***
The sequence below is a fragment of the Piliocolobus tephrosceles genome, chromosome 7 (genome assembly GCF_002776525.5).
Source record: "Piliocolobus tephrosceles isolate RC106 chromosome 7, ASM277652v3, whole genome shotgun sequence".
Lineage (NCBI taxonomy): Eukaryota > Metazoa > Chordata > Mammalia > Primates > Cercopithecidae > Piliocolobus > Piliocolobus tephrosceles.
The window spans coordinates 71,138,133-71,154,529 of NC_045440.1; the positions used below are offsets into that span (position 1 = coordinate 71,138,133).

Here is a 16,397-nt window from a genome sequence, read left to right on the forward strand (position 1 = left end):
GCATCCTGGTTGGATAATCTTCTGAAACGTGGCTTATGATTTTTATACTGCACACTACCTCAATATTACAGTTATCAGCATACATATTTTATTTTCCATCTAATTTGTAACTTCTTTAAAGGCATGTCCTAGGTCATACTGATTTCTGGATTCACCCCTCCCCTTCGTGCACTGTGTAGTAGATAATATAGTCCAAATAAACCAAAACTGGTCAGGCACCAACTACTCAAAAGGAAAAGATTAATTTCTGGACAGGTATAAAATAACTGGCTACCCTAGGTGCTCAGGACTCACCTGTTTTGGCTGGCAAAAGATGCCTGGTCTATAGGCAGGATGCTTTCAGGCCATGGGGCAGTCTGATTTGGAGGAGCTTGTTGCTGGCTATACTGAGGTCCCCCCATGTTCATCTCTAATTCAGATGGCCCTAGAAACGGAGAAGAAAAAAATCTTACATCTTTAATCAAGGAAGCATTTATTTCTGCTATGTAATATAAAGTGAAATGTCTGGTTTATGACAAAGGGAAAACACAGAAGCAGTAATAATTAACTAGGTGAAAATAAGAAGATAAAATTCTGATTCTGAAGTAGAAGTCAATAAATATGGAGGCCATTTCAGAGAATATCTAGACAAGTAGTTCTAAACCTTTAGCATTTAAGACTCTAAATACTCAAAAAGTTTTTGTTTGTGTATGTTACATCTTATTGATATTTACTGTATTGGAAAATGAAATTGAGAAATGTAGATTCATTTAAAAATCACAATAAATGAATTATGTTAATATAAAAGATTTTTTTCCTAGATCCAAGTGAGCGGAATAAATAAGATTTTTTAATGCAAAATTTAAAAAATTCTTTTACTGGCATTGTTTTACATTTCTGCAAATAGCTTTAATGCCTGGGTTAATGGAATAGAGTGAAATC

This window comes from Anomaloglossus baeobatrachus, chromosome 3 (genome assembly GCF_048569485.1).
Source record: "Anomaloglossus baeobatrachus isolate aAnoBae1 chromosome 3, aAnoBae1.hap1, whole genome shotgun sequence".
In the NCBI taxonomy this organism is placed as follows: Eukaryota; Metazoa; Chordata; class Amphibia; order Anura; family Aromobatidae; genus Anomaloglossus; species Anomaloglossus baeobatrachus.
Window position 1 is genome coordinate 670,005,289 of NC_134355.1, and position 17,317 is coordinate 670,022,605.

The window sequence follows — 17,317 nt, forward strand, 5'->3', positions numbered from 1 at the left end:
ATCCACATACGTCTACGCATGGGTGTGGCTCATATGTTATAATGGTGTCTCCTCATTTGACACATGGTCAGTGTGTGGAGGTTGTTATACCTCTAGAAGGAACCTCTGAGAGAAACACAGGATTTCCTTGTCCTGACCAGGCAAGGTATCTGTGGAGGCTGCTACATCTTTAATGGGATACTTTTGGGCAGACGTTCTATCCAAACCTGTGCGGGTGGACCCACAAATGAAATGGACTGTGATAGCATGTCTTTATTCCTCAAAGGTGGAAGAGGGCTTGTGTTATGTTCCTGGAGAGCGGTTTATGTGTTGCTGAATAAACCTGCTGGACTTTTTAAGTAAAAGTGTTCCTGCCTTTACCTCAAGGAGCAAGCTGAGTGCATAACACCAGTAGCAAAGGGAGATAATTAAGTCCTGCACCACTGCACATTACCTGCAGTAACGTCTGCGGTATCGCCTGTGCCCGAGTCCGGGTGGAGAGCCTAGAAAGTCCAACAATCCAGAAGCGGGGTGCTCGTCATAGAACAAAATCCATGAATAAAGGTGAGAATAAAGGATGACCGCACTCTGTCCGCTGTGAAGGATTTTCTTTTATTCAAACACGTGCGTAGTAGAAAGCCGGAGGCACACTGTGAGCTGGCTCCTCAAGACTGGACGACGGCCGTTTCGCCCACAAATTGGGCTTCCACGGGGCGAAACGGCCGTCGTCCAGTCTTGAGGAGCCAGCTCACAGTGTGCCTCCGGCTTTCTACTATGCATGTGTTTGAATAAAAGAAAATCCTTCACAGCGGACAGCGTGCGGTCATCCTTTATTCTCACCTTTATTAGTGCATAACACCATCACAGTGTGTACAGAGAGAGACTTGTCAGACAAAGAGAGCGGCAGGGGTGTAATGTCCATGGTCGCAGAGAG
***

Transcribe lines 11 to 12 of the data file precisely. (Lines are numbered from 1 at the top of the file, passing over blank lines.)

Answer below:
The window sequence follows — 17,317 nt, forward strand, 5'->3', positions numbered from 1 at the left end:
ATCCACATACGTCTACGCATGGGTGTGGCTCATATGTTATAATGGTGTCTCCTCATTTGACACATGGTCAGTGTGTGGAGGTTGTTATACCTCTAGAAGGAACCTCTGAGAGAAACACAGGATTTCCTTGTCCTGACCAGGCAAGGTATCTGTGGAGGCTGCTACATCTTTAATGGGATACTTTTGGGCAGACGTTCTATCCAAACCTGTGCGGGTGGACCCACAAATGAAATGGACTGTGATAGCATGTCTTTATTCCTCAAAGGTGGAAGAGGGCTTGTGTTATGTTCCTGGAGAGCGGTTTATGTGTTGCTGAATAAACCTGCTGGACTTTTTAAGTAAAAGTGTTCCTGCCTTTACCTCAAGGAGCAAGCTGAGTGCATAACACCAGTAGCAAAGGGAGATAATTAAGTCCTGCACCACTGCACATTACCTGCAGTAACGTCTGCGGTATCGCCTGTGCCCGAGTCCGGGTGGAGAGCCTAGAAAGTCCAACAATCCAGAAGCGGGGTGCTCGTCATAGAACAAAATCCATGAATAAAGGTGAGAATAAAGGATGACCGCACTCTGTCCGCTGTGAAGGATTTTCTTTTATTCAAACACGTGCGTAGTAGAAAGCCGGAGGCACACTGTGAGCTGGCTCCTCAAGACTGGACGACGGCCGTTTCGCCCACAAATTGGGCTTCCACGGGGCGAAACGGCCGTCGTCCAGTCTTGAGGAGCCAGCTCACAGTGTGCCTCCGGCTTTCTACTATGCATGTGTTTGAATAAAAGAAAATCCTTCACAGCGGACAGCGTGCGGTCATCCTTTATTCTCACCTTTATTAGTGCATAACACCATCACAGTGTGTACAGAGAGAGACTTGTCAGACAAAGAGAGCGGCAGGGGTGTAATGTCCATGGTCGCAGAGAG